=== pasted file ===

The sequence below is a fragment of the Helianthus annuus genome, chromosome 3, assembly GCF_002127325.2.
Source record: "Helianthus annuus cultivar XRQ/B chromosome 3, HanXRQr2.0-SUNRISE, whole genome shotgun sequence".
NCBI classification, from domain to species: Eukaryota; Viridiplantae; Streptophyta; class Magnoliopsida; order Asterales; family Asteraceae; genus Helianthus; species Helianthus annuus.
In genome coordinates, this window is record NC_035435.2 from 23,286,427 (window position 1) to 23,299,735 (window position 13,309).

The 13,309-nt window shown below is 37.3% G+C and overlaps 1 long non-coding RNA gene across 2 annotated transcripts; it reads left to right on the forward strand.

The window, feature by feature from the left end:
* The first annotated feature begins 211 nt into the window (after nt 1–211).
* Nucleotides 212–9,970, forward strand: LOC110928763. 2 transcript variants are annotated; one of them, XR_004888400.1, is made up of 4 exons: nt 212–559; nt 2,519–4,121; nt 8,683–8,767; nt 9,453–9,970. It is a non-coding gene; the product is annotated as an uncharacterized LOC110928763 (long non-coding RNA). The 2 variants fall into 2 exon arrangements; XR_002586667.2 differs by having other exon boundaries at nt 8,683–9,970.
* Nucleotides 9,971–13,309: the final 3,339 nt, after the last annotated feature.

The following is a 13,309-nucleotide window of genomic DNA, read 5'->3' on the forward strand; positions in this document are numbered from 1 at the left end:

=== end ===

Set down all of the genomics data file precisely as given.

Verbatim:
The sequence below is a fragment of the Helianthus annuus genome, chromosome 3, assembly GCF_002127325.2.
Source record: "Helianthus annuus cultivar XRQ/B chromosome 3, HanXRQr2.0-SUNRISE, whole genome shotgun sequence".
NCBI classification, from domain to species: Eukaryota; Viridiplantae; Streptophyta; class Magnoliopsida; order Asterales; family Asteraceae; genus Helianthus; species Helianthus annuus.
In genome coordinates, this window is record NC_035435.2 from 23,286,427 (window position 1) to 23,299,735 (window position 13,309).

The 13,309-nt window shown below is 37.3% G+C and overlaps 1 long non-coding RNA gene across 2 annotated transcripts; it reads left to right on the forward strand.

The window, feature by feature from the left end:
* The first annotated feature begins 211 nt into the window (after nt 1–211).
* Nucleotides 212–9,970, forward strand: LOC110928763. 2 transcript variants are annotated; one of them, XR_004888400.1, is made up of 4 exons: nt 212–559; nt 2,519–4,121; nt 8,683–8,767; nt 9,453–9,970. It is a non-coding gene; the product is annotated as an uncharacterized LOC110928763 (long non-coding RNA). The 2 variants fall into 2 exon arrangements; XR_002586667.2 differs by having other exon boundaries at nt 8,683–9,970.
* Nucleotides 9,971–13,309: the final 3,339 nt, after the last annotated feature.

The following is a 13,309-nucleotide window of genomic DNA, read 5'->3' on the forward strand; positions in this document are numbered from 1 at the left end: